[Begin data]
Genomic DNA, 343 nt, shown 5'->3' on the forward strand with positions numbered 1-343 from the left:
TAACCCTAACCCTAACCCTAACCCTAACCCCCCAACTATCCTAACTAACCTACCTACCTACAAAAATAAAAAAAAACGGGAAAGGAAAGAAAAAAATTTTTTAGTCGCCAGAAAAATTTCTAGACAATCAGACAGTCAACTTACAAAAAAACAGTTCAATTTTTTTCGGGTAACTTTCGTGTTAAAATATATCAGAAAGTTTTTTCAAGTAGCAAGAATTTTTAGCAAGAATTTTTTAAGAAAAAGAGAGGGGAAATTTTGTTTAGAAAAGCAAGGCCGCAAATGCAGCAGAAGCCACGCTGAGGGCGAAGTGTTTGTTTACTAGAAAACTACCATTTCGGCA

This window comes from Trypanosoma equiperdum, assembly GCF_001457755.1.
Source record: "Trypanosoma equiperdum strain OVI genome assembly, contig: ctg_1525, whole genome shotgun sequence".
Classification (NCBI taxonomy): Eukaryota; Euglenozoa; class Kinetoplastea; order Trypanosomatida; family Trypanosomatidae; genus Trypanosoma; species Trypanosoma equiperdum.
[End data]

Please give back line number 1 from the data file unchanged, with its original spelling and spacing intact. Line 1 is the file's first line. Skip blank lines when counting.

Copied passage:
Genomic DNA, 343 nt, shown 5'->3' on the forward strand with positions numbered 1-343 from the left: